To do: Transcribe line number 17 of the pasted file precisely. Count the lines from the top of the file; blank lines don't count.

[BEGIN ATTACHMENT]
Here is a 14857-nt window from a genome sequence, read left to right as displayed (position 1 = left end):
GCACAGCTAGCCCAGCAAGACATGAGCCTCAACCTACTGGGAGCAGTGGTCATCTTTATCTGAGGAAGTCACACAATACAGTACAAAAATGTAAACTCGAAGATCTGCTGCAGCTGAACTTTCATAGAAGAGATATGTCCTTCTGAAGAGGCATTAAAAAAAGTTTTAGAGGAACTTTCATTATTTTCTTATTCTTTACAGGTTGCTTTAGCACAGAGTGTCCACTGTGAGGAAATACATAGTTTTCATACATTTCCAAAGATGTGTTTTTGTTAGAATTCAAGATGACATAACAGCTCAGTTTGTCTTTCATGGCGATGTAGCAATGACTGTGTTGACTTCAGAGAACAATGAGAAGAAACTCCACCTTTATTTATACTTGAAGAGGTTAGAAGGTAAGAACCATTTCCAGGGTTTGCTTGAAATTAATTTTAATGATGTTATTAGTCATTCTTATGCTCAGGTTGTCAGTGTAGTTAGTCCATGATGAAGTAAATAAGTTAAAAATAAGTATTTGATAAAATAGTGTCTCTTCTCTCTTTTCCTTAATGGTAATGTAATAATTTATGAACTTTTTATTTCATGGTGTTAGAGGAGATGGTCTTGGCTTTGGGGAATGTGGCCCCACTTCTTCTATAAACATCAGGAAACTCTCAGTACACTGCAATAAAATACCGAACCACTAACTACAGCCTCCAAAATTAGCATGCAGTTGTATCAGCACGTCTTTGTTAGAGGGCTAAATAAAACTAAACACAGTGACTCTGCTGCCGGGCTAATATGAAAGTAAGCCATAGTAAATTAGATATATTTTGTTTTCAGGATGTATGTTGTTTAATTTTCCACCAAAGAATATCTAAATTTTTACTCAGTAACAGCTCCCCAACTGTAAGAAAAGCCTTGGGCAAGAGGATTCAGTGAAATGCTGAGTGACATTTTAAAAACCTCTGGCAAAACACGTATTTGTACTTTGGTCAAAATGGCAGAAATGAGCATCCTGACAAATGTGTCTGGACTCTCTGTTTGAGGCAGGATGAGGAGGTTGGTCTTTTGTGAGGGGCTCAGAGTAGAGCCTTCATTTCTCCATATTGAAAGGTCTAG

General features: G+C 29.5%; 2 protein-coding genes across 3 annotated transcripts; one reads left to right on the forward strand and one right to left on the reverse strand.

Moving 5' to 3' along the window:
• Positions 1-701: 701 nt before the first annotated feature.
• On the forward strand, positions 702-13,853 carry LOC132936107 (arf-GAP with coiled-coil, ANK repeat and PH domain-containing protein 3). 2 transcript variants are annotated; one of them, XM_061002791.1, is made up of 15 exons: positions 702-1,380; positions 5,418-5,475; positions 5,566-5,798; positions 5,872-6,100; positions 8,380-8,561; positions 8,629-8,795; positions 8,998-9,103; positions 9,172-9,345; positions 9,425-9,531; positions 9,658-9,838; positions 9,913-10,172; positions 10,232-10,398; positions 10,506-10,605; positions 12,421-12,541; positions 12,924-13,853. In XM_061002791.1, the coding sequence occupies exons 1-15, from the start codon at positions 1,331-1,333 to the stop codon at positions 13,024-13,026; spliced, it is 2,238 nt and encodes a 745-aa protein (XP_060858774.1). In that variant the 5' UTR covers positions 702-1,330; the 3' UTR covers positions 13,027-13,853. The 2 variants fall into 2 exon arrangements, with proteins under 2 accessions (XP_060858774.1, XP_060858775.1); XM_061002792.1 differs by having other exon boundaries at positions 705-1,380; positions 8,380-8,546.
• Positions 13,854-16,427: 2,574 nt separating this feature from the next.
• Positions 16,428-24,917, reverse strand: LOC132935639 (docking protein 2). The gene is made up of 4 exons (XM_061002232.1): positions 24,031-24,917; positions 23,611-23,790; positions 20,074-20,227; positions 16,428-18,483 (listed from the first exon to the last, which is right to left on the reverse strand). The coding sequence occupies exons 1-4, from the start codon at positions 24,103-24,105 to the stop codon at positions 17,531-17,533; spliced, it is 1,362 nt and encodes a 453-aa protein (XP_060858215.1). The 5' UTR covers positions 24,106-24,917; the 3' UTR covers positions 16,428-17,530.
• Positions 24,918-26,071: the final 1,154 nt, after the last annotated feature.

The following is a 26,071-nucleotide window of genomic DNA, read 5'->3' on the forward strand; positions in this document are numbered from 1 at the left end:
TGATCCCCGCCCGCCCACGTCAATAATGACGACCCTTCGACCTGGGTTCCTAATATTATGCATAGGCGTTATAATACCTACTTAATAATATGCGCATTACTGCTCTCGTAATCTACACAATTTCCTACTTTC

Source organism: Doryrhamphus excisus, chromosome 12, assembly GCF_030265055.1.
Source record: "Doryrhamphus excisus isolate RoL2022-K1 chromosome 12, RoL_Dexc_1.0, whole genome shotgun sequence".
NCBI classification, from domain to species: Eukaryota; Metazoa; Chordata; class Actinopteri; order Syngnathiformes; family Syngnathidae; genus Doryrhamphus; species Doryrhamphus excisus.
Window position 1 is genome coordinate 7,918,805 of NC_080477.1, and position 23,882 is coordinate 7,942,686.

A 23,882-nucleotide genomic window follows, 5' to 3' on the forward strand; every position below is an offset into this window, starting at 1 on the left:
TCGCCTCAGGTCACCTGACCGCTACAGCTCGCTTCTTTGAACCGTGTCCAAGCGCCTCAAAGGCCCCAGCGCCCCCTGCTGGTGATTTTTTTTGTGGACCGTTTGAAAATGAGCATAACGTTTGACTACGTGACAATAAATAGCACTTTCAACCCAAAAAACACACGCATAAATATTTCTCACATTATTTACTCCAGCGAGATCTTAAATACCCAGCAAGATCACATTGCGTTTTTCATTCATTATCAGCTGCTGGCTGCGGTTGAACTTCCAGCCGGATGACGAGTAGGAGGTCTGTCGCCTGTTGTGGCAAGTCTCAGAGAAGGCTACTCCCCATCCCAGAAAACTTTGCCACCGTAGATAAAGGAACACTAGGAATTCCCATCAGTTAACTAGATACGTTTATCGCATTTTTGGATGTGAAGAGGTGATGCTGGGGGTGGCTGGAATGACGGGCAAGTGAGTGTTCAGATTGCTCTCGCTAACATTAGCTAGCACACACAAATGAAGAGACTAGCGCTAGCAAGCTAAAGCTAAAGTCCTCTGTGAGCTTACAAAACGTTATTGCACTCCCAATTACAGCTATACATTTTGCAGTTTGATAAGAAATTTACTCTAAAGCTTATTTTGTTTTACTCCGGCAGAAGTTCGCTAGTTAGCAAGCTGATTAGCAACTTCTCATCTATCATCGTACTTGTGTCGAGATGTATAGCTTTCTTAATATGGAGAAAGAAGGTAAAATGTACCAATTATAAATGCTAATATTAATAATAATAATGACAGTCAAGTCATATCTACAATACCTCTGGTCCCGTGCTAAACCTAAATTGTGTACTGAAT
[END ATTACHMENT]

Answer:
TCGCCTCAGGTCACCTGACCGCTACAGCTCGCTTCTTTGAACCGTGTCCAAGCGCCTCAAAGGCCCCAGCGCCCCCTGCTGGTGATTTTTTTTGTGGACCGTTTGAAAATGAGCATAACGTTTGACTACGTGACAATAAATAGCACTTTCAACCCAAAAAACACACGCATAAATATTTCTCACATTATTTACTCCAGCGAGATCTTAAATACCCAGCAAGATCACATTGCGTTTTTCATTCATTATCAGCTGCTGGCTGCGGTTGAACTTCCAGCCGGATGACGAGTAGGAGGTCTGTCGCCTGTTGTGGCAAGTCTCAGAGAAGGCTACTCCCCATCCCAGAAAACTTTGCCACCGTAGATAAAGGAACACTAGGAATTCCCATCAGTTAACTAGATACGTTTATCGCATTTTTGGATGTGAAGAGGTGATGCTGGGGGTGGCTGGAATGACGGGCAAGTGAGTGTTCAGATTGCTCTCGCTAACATTAGCTAGCACACACAAATGAAGAGACTAGCGCTAGCAAGCTAAAGCTAAAGTCCTCTGTGAGCTTACAAAACGTTATTGCACTCCCAATTACAGCTATACATTTTGCAGTTTGATAAGAAATTTACTCTAAAGCTTATTTTGTTTTACTCCGGCAGAAGTTCGCTAGTTAGCAAGCTGATTAGCAACTTCTCATCTATCATCGTACTTGTGTCGAGATGTATAGCTTTCTTAATATGGAGAAAGAAGGTAAAATGTACCAATTATAAATGCTAATATTAATAATAATAATGACAGTCAAGTCATATCTACAATACCTCTGGTCCCGTGCTAAACCTAAATTGTGTACTGAAT